Playing on Flop and Further Stages (Draw and Complete Hands)
This is where poker starts to get really complicated. There have been hundreds of books and thousands of articles written on how to play poker for profit post-flop. It's perhaps the most difficult aspect of poker for beginners to grasp, but if you want to become a profitable player, you need to grasp it. Don't be afraid to ask questions in the forum – if there is some aspect of post-flop play you don't understand there's probably someone around who'll answer it for you. If you're really serious on becoming the best poker player you can be, you're going to have to put the effort in.
Learning to play poker does not mean you have to throw a lot of money into pots. You can win good money whilst you are learning – even if you make mistakes. Just follow the basic recommendations then develop your play from there.
Now onto recommended post-flop play.
There are three kinds of hands after the flop has been dealt:
First, let us nominally divide all the hands we got on flop into three categories:
- Complete hands: TPTK, Overpair, Top two pairs, Sets.
- Draw hands: Hands where a card is needed to make a straight or flush.
- Drag hands: All other hands
Let's begin with complete hands. The weakest complete hand is TPTK – this means top pair, top kicker. Your hand consists of the highest possible pair on the board and the highest kicker (unmatched card). For example, if your pocket cards are AK and the flop is A82, you have AA as the top pair, and K as the top kicker.
With this hand you need to aim to draw as much money as possible from the other players remaining in the deal, especially those making the common mistake of calling when they shouldn't. You should bet between half to three-quarters of the current pot size. If you get called, then everything is fine, keep on betting. If you are raised however, it's probably best to fold unless the person making the raise is a frequent bluffer. If someone bets before you, it's not a good idea to raise as they're probably calling a good hand, so simply calling will do just fine.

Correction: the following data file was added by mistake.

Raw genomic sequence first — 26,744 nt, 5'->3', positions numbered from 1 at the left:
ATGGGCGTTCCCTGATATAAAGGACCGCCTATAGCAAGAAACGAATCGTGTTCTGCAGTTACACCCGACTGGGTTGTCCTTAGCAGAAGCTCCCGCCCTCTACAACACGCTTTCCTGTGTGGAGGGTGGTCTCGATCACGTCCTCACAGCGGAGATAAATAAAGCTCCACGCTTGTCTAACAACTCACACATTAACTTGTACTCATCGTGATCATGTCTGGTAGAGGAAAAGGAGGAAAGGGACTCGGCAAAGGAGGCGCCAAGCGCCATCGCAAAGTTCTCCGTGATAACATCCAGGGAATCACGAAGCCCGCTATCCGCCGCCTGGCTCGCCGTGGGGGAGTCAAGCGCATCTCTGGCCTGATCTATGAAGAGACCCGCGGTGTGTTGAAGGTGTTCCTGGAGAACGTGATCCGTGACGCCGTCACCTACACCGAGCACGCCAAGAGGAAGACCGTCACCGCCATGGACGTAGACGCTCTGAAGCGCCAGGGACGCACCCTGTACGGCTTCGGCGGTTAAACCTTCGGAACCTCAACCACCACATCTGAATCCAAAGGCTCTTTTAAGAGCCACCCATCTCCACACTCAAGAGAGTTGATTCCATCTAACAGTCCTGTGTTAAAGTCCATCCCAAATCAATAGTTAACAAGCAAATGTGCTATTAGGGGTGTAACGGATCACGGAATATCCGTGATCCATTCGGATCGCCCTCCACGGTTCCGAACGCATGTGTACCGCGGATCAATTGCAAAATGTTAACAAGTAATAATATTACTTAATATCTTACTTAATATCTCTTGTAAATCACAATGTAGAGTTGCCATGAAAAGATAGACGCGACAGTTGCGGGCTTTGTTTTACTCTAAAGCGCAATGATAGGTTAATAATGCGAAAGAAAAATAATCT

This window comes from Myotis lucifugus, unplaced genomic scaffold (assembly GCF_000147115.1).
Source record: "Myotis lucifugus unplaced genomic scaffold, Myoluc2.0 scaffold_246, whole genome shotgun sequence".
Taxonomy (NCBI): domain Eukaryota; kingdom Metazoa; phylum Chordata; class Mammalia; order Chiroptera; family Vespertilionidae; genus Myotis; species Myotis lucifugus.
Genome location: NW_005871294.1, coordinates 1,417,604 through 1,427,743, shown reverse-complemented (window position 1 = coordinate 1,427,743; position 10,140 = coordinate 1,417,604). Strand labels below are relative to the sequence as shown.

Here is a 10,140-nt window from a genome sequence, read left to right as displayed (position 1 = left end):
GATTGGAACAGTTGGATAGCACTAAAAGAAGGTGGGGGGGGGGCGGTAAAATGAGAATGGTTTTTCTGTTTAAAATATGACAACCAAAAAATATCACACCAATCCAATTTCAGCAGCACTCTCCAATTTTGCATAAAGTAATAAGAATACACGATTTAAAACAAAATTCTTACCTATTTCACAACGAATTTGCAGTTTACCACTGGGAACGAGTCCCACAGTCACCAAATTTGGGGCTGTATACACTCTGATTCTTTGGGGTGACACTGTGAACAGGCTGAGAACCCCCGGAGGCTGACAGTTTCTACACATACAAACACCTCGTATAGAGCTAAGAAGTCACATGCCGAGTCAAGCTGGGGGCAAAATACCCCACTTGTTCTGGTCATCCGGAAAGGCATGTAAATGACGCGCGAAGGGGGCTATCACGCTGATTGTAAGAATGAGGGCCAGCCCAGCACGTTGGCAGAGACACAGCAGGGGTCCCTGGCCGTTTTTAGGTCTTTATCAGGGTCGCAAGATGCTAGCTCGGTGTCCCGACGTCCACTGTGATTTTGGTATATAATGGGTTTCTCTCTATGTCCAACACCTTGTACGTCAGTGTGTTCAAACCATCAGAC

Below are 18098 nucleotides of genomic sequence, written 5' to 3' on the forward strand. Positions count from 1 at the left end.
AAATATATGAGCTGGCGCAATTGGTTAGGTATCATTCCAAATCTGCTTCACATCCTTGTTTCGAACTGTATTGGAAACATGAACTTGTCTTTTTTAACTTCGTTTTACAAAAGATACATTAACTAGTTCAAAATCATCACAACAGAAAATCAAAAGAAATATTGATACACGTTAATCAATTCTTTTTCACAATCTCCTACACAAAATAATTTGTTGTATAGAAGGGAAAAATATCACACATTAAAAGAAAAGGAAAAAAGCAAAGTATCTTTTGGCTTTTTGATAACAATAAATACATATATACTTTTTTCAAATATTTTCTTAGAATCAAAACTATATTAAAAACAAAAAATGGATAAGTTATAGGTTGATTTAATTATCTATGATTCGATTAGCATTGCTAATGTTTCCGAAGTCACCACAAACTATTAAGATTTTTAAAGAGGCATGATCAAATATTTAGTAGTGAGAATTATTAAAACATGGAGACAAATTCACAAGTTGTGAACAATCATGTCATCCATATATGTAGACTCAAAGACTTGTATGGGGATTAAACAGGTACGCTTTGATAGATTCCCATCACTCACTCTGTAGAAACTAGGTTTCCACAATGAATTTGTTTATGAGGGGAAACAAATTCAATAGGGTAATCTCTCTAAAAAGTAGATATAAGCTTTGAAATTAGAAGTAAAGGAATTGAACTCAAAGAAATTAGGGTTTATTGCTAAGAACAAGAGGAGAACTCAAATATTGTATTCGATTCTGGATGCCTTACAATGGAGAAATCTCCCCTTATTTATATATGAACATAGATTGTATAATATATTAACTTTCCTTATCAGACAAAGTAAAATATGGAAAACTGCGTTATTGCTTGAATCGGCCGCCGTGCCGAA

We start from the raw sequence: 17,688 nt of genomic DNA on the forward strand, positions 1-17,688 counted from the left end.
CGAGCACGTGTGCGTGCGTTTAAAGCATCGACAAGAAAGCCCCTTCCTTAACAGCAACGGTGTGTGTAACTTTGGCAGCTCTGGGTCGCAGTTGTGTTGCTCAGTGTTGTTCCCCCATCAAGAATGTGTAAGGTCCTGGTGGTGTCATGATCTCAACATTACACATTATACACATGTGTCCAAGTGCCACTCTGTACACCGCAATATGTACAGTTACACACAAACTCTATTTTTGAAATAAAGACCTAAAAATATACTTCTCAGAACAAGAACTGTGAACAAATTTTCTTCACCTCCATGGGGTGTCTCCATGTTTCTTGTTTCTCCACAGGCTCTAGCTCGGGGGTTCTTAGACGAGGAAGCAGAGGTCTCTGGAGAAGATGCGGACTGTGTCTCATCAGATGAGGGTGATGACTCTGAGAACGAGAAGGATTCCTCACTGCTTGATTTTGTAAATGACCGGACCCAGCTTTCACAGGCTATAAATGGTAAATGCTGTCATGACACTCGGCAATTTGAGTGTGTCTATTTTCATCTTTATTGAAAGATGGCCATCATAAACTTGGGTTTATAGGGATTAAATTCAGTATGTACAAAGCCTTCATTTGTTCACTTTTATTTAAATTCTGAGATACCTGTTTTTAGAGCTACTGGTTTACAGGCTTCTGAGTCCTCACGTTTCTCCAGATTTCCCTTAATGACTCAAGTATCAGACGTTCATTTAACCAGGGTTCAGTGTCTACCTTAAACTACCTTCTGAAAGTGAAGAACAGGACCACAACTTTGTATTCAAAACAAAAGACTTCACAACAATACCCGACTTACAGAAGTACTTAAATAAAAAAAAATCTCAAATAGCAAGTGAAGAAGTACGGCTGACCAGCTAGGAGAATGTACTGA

An Overpair is where you have a pocket card pair that's higher than any card on the flop. For example you bet pre-flop with JJ and the flop came out nicely, 942. This is a nice position to be in, because an overpair beats TPTK. A player with TPTK when faced with an overpair will only infrequently see their hand improved on the turn and river. When it comes to betting with an overpair, simply bet until the first raise is made. If someone has bet ahead of you, it's a good idea to raise, as you can then find out how you stand. If you are re-raised, then it's time to fold, unless you are playing with frequent bluffers. If you get called, you have no choice but to bet on the next street but carefully – around half the pot – and fold to any raise.
Top two pairs means you have caught the top two pairs on the flop - for example you had KQ as your pocket cards and KQ3 came up on the flop, making a very strong combination. If your pocket cards had been Q3 your outlook would not be as sunny. Once you've flopped the top two pair you need to work out how valuable they are. A good top two pair should consist of a high card on the flop, and the flop should neither be all one suit, or a run (such as JT9 – if you had a JT with such a flop you are vulnerable to KQ or a straight being completed on the turn or river). If your two pairs are completed by the lowest two cards on the flop you need to tread carefully using the same betting tactics as you would with an overpair. If you match the top two cards on the flop to complete two pairs you need to start drawing money out of our opponents by betting and raising.